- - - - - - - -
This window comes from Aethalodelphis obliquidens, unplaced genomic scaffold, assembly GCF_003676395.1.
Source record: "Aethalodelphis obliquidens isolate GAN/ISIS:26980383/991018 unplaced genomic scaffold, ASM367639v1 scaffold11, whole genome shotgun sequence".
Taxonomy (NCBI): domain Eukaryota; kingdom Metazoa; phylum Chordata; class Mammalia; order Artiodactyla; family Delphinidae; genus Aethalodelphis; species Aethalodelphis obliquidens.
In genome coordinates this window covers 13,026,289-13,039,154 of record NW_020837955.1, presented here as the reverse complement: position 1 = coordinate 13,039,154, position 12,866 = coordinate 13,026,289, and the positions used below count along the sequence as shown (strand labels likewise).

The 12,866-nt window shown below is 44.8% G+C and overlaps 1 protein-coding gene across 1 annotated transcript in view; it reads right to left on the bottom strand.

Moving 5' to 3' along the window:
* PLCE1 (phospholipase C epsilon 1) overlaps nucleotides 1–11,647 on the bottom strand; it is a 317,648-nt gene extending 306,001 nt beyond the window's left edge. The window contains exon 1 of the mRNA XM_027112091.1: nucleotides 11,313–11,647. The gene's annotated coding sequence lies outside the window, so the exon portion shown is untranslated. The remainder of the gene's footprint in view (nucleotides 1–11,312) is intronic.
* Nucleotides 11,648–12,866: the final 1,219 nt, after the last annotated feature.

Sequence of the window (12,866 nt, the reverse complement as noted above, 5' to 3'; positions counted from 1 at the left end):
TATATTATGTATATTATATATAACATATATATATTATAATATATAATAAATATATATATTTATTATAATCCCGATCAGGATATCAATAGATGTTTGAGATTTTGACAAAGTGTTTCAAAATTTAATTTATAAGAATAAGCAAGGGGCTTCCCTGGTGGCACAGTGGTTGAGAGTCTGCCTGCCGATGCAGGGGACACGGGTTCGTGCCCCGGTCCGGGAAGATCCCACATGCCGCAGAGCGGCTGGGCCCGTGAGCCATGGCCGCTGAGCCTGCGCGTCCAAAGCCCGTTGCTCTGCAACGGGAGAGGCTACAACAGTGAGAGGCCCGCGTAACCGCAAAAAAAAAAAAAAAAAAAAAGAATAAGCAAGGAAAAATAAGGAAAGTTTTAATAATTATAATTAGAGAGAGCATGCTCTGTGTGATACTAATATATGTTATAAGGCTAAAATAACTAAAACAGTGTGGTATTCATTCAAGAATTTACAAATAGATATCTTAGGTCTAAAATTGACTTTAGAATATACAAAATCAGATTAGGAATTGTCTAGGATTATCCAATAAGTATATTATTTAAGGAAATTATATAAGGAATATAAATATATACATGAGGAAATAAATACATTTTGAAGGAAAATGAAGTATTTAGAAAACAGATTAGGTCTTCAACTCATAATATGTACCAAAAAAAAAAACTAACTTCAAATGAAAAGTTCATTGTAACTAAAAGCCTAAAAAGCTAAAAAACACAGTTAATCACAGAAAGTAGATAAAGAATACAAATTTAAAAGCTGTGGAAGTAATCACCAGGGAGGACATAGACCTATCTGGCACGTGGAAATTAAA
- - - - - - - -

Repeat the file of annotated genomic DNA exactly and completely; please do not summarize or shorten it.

This window comes from Aethalodelphis obliquidens, unplaced genomic scaffold, assembly GCF_003676395.1.
Source record: "Aethalodelphis obliquidens isolate GAN/ISIS:26980383/991018 unplaced genomic scaffold, ASM367639v1 scaffold11, whole genome shotgun sequence".
Taxonomy (NCBI): domain Eukaryota; kingdom Metazoa; phylum Chordata; class Mammalia; order Artiodactyla; family Delphinidae; genus Aethalodelphis; species Aethalodelphis obliquidens.
In genome coordinates this window covers 13,026,289-13,039,154 of record NW_020837955.1, presented here as the reverse complement: position 1 = coordinate 13,039,154, position 12,866 = coordinate 13,026,289, and the positions used below count along the sequence as shown (strand labels likewise).

The 12,866-nt window shown below is 44.8% G+C and overlaps 1 protein-coding gene across 1 annotated transcript in view; it reads right to left on the bottom strand.

Moving 5' to 3' along the window:
* PLCE1 (phospholipase C epsilon 1) overlaps nucleotides 1–11,647 on the bottom strand; it is a 317,648-nt gene extending 306,001 nt beyond the window's left edge. The window contains exon 1 of the mRNA XM_027112091.1: nucleotides 11,313–11,647. The gene's annotated coding sequence lies outside the window, so the exon portion shown is untranslated. The remainder of the gene's footprint in view (nucleotides 1–11,312) is intronic.
* Nucleotides 11,648–12,866: the final 1,219 nt, after the last annotated feature.

Sequence of the window (12,866 nt, the reverse complement as noted above, 5' to 3'; positions counted from 1 at the left end):
TATATTATGTATATTATATATAACATATATATATTATAATATATAATAAATATATATATTTATTATAATCCCGATCAGGATATCAATAGATGTTTGAGATTTTGACAAAGTGTTTCAAAATTTAATTTATAAGAATAAGCAAGGGGCTTCCCTGGTGGCACAGTGGTTGAGAGTCTGCCTGCCGATGCAGGGGACACGGGTTCGTGCCCCGGTCCGGGAAGATCCCACATGCCGCAGAGCGGCTGGGCCCGTGAGCCATGGCCGCTGAGCCTGCGCGTCCAAAGCCCGTTGCTCTGCAACGGGAGAGGCTACAACAGTGAGAGGCCCGCGTAACCGCAAAAAAAAAAAAAAAAAAAAAGAATAAGCAAGGAAAAATAAGGAAAGTTTTAATAATTATAATTAGAGAGAGCATGCTCTGTGTGATACTAATATATGTTATAAGGCTAAAATAACTAAAACAGTGTGGTATTCATTCAAGAATTTACAAATAGATATCTTAGGTCTAAAATTGACTTTAGAATATACAAAATCAGATTAGGAATTGTCTAGGATTATCCAATAAGTATATTATTTAAGGAAATTATATAAGGAATATAAATATATACATGAGGAAATAAATACATTTTGAAGGAAAATGAAGTATTTAGAAAACAGATTAGGTCTTCAACTCATAATATGTACCAAAAAAAAAAACTAACTTCAAATGAAAAGTTCATTGTAACTAAAAGCCTAAAAAGCTAAAAAACACAGTTAATCACAGAAAGTAGATAAAGAATACAAATTTAAAAGCTGTGGAAGTAATCACCAGGGAGGACATAGACCTATCTGGCACGTGGAAATTAAA